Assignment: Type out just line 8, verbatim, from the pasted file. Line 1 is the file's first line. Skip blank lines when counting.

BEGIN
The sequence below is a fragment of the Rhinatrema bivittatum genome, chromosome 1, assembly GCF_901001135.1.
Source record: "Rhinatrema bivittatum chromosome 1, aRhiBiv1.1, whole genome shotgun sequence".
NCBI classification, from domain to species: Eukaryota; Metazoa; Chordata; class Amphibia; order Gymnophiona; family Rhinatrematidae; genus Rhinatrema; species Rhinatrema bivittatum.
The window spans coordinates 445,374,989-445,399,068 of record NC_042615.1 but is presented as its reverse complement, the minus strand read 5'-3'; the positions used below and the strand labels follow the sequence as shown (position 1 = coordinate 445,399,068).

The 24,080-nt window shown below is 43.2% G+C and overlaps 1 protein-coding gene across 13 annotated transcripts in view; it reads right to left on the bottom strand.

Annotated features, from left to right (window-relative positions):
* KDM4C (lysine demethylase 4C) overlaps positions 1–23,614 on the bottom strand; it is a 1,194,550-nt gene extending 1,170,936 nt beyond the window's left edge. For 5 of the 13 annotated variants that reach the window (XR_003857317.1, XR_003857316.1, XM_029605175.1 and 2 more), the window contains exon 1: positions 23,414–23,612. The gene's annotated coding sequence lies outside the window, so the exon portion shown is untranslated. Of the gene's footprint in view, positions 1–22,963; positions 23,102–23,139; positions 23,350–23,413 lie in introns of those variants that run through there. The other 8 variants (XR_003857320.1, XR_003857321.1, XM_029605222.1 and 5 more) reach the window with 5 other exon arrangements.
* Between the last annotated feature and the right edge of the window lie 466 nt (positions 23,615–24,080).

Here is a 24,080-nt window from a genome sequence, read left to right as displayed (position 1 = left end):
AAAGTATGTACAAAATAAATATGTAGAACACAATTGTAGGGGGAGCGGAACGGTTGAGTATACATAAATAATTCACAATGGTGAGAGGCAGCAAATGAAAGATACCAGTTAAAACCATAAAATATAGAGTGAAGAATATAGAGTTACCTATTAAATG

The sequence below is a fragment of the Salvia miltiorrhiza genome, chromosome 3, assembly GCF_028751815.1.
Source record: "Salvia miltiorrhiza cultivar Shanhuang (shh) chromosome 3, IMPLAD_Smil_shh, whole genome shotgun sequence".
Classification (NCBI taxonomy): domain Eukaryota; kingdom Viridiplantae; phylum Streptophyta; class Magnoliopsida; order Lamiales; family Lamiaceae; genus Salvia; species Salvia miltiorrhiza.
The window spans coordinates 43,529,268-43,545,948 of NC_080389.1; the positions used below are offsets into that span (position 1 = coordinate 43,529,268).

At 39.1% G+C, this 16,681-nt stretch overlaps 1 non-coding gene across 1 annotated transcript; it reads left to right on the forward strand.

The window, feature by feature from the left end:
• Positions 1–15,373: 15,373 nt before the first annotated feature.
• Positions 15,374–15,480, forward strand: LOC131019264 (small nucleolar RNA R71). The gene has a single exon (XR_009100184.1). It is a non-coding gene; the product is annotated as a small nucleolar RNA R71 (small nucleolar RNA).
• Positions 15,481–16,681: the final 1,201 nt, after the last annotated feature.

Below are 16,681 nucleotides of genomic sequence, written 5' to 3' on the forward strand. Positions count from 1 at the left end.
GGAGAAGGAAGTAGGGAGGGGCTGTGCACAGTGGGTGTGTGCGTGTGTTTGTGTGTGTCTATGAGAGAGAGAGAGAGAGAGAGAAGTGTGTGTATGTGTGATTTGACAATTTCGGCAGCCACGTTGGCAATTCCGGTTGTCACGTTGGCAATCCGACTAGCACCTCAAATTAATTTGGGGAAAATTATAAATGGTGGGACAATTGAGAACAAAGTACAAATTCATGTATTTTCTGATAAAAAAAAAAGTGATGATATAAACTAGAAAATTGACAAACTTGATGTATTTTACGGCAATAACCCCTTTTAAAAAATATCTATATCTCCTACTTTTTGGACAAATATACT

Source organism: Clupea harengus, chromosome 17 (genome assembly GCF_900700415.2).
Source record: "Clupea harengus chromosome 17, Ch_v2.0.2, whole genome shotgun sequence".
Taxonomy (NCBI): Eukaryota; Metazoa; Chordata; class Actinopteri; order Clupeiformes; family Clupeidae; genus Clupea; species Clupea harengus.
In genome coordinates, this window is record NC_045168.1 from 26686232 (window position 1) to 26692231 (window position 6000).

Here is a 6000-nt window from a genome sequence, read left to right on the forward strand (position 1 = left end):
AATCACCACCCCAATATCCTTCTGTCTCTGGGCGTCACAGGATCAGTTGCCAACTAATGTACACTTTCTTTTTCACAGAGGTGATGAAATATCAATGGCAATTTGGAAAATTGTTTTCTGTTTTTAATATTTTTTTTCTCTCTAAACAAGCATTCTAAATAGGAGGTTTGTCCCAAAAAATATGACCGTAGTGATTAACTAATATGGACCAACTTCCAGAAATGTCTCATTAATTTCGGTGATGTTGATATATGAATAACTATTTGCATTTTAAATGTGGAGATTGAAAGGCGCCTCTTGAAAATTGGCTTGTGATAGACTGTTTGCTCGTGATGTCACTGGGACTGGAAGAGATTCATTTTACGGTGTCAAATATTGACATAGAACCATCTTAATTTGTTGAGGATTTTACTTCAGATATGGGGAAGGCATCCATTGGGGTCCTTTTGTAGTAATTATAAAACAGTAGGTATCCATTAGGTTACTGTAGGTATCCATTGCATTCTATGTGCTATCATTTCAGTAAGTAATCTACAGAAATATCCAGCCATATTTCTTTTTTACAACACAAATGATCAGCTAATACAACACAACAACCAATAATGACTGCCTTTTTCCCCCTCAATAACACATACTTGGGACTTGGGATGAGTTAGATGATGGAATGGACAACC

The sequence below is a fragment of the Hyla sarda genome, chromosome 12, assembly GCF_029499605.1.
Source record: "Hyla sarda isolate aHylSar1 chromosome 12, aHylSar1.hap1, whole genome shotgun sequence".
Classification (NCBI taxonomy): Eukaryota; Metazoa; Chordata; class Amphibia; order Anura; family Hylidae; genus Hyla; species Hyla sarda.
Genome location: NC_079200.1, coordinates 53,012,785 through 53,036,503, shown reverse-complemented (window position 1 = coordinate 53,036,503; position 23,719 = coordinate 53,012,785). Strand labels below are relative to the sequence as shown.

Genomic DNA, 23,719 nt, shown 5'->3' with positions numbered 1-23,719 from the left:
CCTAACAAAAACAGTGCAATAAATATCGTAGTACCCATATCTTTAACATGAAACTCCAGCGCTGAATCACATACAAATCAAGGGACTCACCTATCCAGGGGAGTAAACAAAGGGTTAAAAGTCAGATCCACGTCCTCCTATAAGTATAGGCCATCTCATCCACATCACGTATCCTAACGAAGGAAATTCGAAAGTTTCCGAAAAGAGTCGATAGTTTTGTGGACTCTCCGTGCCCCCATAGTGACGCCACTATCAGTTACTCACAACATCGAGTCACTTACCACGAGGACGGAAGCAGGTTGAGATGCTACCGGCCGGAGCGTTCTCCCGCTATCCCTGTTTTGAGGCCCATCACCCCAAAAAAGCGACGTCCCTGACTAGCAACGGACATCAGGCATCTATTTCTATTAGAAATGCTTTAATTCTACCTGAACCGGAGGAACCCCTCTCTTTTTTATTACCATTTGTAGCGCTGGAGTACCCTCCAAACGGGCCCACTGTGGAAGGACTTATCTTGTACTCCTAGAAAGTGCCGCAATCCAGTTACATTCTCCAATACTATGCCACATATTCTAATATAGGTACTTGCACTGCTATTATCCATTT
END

* Between the last annotated feature and the right edge of the window lie 466 nt (positions 23,615–24,080).